Damned by faint praise?
Graeme Mitchell, vice-chairman of Earlston High school board, said the assessment, delivered late last session, did not match parents' generally positive view.
Mr Mitchell told The TES Scotland: "While many of the comments were accepted as relevant and necessary, the feeling was that senior staff were left demoralised and parents puzzled by many of the descriptions of our school. A parents' meeting, hosted by the school board, left us in no doubt that damage had been caused by the inflexible language used in the report."
The board had gone public in an effort to change the way schools are inspected and to allow others to learn from Earlston's experience.
In his report to the board, Norman Roxburgh, the school's rector, describes the overall effect of the inspection as "unhelpful to departments and to the school". Inspectors appeared to look for things that were done wrongly, rather than done well.
He accepts formal management criticisms as valid but says: "Perhaps staff in a school which provides a very good service and achieves very good results should not have had a negative experience. Without prompting, several people in positions where they deal with many schools' inspections described the report as very unfair."
Mr Roxburgh said he had been looking forward to the inspection last September. "Although I thought we had a successful school, with a good ethos, good exam results and a good reputation, I knew it was important not to be complacent and I knew there were areas which could be improved. I found the process, the feedback and the report, to be very interesting. Some helpful advice was received and I am told the school has received a 'good report'. However, I was very disappointed that aspects of the process and the reporting had a negative effect on many of those directly involved."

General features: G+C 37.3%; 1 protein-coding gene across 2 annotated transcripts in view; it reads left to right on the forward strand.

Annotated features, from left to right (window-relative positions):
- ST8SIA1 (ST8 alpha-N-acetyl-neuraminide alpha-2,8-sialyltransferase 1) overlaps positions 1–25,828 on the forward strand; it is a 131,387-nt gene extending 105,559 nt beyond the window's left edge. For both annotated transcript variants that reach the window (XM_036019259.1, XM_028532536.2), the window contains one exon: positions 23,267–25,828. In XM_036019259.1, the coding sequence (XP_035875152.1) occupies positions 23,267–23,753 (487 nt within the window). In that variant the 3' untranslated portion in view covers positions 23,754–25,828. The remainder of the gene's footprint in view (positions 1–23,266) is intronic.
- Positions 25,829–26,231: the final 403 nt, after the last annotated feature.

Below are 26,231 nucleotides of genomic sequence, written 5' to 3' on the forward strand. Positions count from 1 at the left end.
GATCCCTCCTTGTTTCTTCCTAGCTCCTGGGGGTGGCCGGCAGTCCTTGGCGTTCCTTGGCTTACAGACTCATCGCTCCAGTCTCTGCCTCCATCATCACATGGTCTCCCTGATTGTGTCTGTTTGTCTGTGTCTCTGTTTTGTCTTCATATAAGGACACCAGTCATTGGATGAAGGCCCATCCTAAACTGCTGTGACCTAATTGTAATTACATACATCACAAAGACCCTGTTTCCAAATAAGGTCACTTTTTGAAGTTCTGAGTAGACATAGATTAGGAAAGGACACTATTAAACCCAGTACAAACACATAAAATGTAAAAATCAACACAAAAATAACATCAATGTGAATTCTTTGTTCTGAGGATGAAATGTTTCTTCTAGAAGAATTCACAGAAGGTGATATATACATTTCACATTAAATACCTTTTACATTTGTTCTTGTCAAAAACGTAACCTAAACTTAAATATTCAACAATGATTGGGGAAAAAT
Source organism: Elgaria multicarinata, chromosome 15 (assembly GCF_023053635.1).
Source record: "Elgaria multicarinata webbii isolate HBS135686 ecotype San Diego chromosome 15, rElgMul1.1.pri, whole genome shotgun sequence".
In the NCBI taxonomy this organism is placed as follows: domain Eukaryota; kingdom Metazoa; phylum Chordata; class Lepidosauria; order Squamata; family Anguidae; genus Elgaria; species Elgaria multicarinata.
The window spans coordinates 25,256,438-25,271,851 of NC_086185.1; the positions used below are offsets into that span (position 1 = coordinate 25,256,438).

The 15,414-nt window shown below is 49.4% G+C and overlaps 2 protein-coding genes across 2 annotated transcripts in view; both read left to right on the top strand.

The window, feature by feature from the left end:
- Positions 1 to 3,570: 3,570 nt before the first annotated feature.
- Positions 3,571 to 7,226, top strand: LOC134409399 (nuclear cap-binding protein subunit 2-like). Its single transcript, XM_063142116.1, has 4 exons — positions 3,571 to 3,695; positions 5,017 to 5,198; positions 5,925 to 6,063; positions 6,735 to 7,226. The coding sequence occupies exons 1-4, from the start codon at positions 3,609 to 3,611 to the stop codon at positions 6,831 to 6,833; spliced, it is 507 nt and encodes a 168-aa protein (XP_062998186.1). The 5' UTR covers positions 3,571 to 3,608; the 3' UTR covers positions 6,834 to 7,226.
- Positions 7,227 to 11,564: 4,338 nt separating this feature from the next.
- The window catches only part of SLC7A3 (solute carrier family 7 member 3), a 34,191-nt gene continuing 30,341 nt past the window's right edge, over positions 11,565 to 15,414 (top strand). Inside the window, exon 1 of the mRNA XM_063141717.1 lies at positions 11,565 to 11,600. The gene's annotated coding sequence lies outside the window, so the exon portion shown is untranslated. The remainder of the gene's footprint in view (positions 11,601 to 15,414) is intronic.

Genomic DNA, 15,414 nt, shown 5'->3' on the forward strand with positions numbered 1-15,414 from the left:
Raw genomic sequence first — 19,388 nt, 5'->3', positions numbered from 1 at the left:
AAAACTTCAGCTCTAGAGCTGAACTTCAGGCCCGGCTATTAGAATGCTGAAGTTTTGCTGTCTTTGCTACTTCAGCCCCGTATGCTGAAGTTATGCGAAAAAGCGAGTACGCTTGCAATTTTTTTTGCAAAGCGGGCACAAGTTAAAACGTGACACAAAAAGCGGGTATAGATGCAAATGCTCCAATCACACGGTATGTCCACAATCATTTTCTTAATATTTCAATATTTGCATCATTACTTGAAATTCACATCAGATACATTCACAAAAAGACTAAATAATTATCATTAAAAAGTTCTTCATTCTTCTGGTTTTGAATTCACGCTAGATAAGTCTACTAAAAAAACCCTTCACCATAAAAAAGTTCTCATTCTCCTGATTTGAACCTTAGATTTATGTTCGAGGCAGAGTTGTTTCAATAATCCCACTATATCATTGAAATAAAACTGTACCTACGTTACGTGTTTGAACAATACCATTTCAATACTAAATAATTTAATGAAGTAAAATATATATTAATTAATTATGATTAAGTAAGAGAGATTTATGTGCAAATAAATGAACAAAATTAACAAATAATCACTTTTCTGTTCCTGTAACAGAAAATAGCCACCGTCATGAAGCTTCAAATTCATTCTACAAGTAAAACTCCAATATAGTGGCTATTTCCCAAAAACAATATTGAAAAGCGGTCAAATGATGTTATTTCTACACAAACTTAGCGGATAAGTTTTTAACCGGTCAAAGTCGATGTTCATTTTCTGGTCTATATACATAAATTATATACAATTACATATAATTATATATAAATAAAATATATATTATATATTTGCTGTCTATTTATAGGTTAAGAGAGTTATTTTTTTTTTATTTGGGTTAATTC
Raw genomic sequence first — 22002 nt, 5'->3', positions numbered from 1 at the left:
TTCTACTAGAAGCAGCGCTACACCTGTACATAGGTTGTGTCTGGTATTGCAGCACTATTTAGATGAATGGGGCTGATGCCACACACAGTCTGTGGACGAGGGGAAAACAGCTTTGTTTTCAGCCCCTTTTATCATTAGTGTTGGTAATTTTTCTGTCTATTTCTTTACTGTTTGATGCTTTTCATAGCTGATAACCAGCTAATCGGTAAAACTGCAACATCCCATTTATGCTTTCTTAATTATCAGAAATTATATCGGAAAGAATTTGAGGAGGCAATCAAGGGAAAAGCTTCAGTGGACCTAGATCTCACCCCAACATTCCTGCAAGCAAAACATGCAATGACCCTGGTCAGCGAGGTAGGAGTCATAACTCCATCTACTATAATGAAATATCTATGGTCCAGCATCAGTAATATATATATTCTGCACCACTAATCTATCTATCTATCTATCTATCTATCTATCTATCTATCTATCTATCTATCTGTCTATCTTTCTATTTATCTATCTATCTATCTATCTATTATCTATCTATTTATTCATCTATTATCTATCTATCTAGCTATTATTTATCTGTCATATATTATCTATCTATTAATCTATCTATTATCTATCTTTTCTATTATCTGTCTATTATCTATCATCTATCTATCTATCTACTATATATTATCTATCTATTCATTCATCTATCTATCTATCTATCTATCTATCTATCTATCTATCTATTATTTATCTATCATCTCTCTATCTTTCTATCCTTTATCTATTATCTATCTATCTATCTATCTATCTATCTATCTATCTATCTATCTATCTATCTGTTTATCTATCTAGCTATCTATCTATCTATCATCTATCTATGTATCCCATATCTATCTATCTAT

The school criticises HMI's:
* Emphasis on formal methods of management.
* Unwillingness to accept informal methods might be very effective and important.
* Definition of good leadership.
* Restricted reporting process which did not seem to allow for the inclusion of achievements.
* Use of sweeping negative statements which depend on one-sided opinions or assumptions.
* Concentration on possible weaknesses in mechanisms rather than how well things were being done or on what had been achieved.
Mr Roxburgh said that a department might have good results, development work, course uptake, morale and teamwork and still only be judged "fair" if there was no formal review by the principal teacher, or no formal monitoring, and if planning was done through performance indicators.
"Leadership was judged only on mechanisms which had been recommended from outside the school - not on the service and outcomes from the department. This was damaging," he said.
His report goes on to challenge various assessments made by the inspectors and highlights 20 significant omissions, such as the level of extracurricular activities, tutorials and excursions in teachers' own time.
* Five aspects were judged very good, 11 good and four only fair. None were unsatisfactory. Teaching was very good in 20 per cent of lessons, good in 68 per cent, fair in 11 per cent and unsatisfactory in 1 per cent.
* At Standard grade the percentage of pupils who achieved five or more Credit awards has been "consistently well above the national average for the past five years" and at Higher the proportion gaining A-C passes and band A awards "had been unusually high and consistently well above the national average for the past five years".
* Inspectors said the school had a "very committed headteacher", who provided "an effective lead". But principal teachers should be involved more effectively and systems strengthened to translate policies into consistent practice.
* In a traditional refrain, inspectors suggest the school improve S1-S2 courses, religious education in S3-S6, monitoring and evaluation of departments and tighten its development plan.
'OUT OF TOUCH'
Seconding teachers to the inspectorate was overwhelmingly backed by the Educational Institute of Scotland at its annual meeting last month. The union says too many inspectors are out of touch.